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Figure 13. Kinetic modeling of dissolution profiles of the meloxicam multi-particulate systems using the Korsmeyer-Peppas model (a) MXU; (b) MXA; (c) MXE; (d) MX-EM; (e) MX-A-EM.
Figure 13. Kinetic modeling of dissolution profiles of the meloxicam multi-particulate systems using the Korsmeyer-Peppas model (a) MXU; (b) MXA; (c) MXE; (d) MX-EM; (e) MX-A-EM.
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Figure 14. Kinetic modeling of the MXE release profile using zero order kinetics.
Figure 14. Kinetic modeling of the MXE release profile using zero order kinetics.
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Figure 15. Dissolution time of 50%, respectively 90% of the dose.
Figure 15. Dissolution time of 50%, respectively 90% of the dose.
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Table 1. The process parameters used in the manufacturing of the inert pellets.
Table 1. The process parameters used in the manufacturing of the inert pellets.
Process ParameterSetting
Extruder sieve1.2 mm sieve opening
Extrusion speed15 rpm
Spheronization friction plate12 cm diameter, cross-hatch pattern, 0.8-mm depth grooves and pyramidal protrusions
Spheronization time2 min
Spheronization speed870 rpm
Table 2. Composition of the meloxicam dispersion used for drug layering.
Table 2. Composition of the meloxicam dispersion used for drug layering.
IngredientAmount (%, w/w)
Meloxicam1.91
PVP1.28
Sodium dodecyl sulfate0.28
Talc0.28
Distilled water96.15
Table 3. The process parameters used for the drug layering of the inert pellets.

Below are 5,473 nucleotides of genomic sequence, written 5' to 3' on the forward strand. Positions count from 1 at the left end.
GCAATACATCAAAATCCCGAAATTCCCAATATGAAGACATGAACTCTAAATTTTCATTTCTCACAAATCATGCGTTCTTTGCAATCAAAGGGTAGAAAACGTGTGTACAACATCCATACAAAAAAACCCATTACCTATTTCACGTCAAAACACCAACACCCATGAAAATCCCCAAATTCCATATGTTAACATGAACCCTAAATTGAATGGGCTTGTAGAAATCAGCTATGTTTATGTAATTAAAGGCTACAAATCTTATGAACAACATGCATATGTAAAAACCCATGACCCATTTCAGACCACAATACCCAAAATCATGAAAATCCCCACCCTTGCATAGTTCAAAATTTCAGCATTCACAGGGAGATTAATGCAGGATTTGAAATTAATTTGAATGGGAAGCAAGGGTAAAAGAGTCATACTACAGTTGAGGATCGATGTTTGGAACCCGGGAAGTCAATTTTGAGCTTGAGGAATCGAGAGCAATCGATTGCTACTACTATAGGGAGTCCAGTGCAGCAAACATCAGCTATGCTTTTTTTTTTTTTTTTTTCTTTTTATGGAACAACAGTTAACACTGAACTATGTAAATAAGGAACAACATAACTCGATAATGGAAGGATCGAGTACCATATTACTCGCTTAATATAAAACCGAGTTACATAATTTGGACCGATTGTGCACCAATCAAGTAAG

Table 3. The process parameters used for the drug layering of the inert pellets.
Process ParameterSetting
Air speed11 m/s
Air temperature40 °C
Dispersion feed1.75 rpm (approx. 25 mL/h)
Atomizing air pressure12 psi (0.81 atm.)
Table 4. The process parameters used in the manufacturing of the meloxicam pellets coated with Acryl-EZE®.
Table 4. The process parameters used in the manufacturing of the meloxicam pellets coated with Acryl-EZE®.
Process ParameterSetting
Air speed7.8 m/s
Air temperature35 °C
Dispersion feed1.36 rpm (approx. 20 mL/h)
Atomizing air pressure10 psi (0.68 atm.)
Table 5. The composition of the Eudragit® dispersion.
Table 5. The composition of the Eudragit® dispersion.
IngredientAmount (%, w/w)
Eudragit® RS 30-D33.33
Polyethylene Glycol 4001
Distilled waterUp to 100
Table 6. The process parameters used in the manufacturing of the meloxicam pellets coated with Eudragit®.
Table 6. The process parameters used in the manufacturing of the meloxicam pellets coated with Eudragit®.
Process ParameterSetting
Air speed11 m/s
Air temperature42 °C
Dispersion feed1.36 rpm (approx. 20 mL/h)
Atomizing air pressure12 psi (0.81 atm.)
Table 7. The composition of the Eudragit® and Methocel™ dispersion.
Table 7. The composition of the Eudragit® and Methocel™ dispersion.
IngredientAmount (%, w/w)
Eudragit® RS 30-D33.33
Methocel™ E5 Premium LV5
Polyethylene Glycol 4001
Distilled waterUp to 100
Table 8. Size distribution of the inert pellets.
Table 8. Size distribution of the inert pellets.
Sieve Eye OpeningAmount (g)Amount (% of Total Sample Weight-99.301 g)
1.180 mm0.1190.1198
0.800 mm93.99494.655
0.600 mm3.6233.657
0.315 mm1.5031.513
0.250 mm0.0190.019
Residue00
Table 9. The k K P (release constant), n (diffusion exponent) and coefficient of determination (R2) values for the Korsmeyer-Peppas models applied to the meloxicam release kinetics.
Table 9. The k K P (release constant), n (diffusion exponent) and coefficient of determination (R2) values for the Korsmeyer-Peppas models applied to the meloxicam release kinetics.
ParameterSample
MXUMXAMXEMX-EMMX-A-EM
k K P 5.3950.360.9926.5862.59
n1.060.201.44 */0.908 **0.670.08
R20.99830.99980.9962 */0.9980 **0.99370.9980
*—values obtained after the modeling on the entire release profile (0–6h) **—values obtained after the modeling of the release data in the buffer stage (2–6 h).